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Scott Caruth – Cazzalle Su Cazzalle (Bullshit on Bullshit

House for an Art Lover until May 7th

If revolution is a carnival for the people that begins at closing time (lock-in permitting), being stuck in an endless cycle of rhetoric-heavy rabble-rousing meetings can bleed the barricade-hopping romance out of rebellion to bollock-shrivelling numbness. Time, then, to throw in an arsenal of slow-burning grenades to lighten things up as samizdat as you like, subverting from within using doodles in the margins of official documents to create other republics.

This is what Glasgow-born artist Scott Caruth found when he went rummaging through the archive of the Italian Communist Party (PCI) in Modena, Northern Italy. Forged out of a leftist schism in 1921 and led by Antonio Gramsci, outlawed during fascist rule, and once the largest communist party in the western world, the PCI ended as it began in 1991: with a split.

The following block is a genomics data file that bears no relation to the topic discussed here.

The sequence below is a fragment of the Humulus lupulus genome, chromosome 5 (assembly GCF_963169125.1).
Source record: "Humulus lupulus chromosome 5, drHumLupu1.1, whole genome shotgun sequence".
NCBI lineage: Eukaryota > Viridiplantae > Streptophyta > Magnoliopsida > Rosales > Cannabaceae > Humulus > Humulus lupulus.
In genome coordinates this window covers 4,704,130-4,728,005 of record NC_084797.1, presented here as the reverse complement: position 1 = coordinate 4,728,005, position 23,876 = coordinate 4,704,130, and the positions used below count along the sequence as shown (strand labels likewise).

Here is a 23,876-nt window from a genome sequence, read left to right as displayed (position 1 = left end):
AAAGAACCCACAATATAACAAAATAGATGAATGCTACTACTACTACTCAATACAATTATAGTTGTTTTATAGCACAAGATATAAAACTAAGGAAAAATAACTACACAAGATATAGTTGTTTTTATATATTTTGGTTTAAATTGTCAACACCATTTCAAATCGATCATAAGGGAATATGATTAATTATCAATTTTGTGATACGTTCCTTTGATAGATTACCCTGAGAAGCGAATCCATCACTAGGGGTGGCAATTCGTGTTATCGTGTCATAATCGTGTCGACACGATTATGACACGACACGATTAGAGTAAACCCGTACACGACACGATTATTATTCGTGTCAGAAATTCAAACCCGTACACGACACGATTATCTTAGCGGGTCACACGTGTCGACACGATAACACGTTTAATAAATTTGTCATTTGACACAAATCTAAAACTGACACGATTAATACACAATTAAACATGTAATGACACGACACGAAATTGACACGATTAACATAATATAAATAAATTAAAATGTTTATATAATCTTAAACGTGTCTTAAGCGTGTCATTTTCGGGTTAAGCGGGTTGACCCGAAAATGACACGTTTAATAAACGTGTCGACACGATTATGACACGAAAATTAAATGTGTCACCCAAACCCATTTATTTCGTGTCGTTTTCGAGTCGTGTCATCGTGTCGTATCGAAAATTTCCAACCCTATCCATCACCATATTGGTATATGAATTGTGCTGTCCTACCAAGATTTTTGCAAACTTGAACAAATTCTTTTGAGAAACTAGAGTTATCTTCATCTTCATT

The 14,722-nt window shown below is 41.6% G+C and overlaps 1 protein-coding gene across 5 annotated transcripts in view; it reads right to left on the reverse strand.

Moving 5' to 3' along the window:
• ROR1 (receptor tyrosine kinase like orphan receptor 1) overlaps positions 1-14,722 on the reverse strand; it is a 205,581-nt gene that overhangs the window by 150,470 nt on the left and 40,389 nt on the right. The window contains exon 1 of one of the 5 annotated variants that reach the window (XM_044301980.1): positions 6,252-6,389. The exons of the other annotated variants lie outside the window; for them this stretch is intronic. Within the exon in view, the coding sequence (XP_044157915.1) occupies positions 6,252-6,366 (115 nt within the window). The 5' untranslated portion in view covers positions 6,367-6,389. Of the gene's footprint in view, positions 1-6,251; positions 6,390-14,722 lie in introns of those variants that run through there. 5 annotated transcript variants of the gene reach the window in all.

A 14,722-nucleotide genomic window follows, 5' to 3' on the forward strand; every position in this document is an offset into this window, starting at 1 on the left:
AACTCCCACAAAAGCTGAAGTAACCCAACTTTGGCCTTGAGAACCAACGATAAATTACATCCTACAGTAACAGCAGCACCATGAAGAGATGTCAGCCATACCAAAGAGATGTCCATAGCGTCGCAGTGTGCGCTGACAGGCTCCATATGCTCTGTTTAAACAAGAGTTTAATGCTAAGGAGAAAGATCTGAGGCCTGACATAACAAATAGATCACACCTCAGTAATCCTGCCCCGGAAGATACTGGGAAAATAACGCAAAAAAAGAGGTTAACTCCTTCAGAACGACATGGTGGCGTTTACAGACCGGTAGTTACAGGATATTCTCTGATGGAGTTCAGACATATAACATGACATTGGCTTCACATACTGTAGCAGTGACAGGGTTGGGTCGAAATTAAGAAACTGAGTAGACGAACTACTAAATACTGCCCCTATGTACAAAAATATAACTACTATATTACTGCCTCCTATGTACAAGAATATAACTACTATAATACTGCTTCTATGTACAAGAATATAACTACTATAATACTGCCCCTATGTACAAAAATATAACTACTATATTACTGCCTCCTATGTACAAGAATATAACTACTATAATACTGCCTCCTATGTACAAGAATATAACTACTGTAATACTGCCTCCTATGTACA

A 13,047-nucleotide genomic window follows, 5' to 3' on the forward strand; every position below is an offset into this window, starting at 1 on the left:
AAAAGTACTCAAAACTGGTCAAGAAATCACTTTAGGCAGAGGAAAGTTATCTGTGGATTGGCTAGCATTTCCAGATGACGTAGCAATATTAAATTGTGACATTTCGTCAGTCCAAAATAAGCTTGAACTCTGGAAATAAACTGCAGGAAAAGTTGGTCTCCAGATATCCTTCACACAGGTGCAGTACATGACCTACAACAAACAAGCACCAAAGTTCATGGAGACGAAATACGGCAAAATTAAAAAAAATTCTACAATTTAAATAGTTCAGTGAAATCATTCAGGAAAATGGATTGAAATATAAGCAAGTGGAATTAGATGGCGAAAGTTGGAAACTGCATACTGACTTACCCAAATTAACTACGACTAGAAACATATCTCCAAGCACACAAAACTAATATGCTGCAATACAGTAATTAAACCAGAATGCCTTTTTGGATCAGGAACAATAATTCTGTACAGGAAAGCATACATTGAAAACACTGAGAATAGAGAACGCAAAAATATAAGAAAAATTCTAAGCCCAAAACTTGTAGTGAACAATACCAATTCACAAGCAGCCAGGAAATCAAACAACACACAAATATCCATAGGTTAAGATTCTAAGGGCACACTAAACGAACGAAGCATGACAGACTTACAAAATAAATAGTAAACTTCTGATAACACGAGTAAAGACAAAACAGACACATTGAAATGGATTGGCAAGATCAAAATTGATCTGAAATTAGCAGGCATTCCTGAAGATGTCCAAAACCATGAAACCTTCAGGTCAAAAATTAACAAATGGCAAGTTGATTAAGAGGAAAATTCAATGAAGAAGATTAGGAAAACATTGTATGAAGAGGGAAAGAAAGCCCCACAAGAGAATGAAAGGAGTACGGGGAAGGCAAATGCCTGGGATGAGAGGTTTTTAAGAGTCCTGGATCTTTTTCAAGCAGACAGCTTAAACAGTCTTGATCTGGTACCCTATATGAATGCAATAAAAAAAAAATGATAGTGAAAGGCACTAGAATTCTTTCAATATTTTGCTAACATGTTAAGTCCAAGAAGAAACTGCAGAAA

Somewhere in the midst of all this, manifestos, minutes of meetings and other PCI documents were scrawled on by bored party members taking advantage of what was possibly an institutional monopoly on paper. Reappropriated here both on the walls of the House for an Art Lover’s project space and in a zine-like publication, the unknown artists of the PCI are recast as avant-gardists of the everyday.

Cartoon Neanderthals with clubs give chase in an image that resembles the satirical swish of proper comic-strip auteurs Jules Feiffer or Sergio Aragones, empty speech bubbles hovering above them like clouds. On the back wall, a pair of bent-over arses face away from each other, a lit fuse in one looking dangerously close to letting rip. Such friezes farting out silent-but-deadly metaphorical raspberries before any implied explosion occurs recalls the agit-prop pratfalls and revolutionary clowning of Dario Fo, the Italian theatrical and political provocateur.

Some of these images appear in the publication alongside typed-out transcripts from a meeting of some ideological import. On the other side of the paper, bringing things up to date and close to home, a recent work-related email sees Caruth attempt to inquire why he has been sacked for merely suggesting better pay and conditions. The struggle, it seems, goes on.

On a windy day, alas, sometimes the exposed project space shelves—in which copies of Caruth’s A5 opus are housed—prove too flimsy for a breeze that causes them to be scattered like campaign leaflets dropped from on high. If the answer is blowing in the wind like this, such intimations of liberation looks destined to remain on the margins, probably talking Italian.

MAP, May 2018


ends

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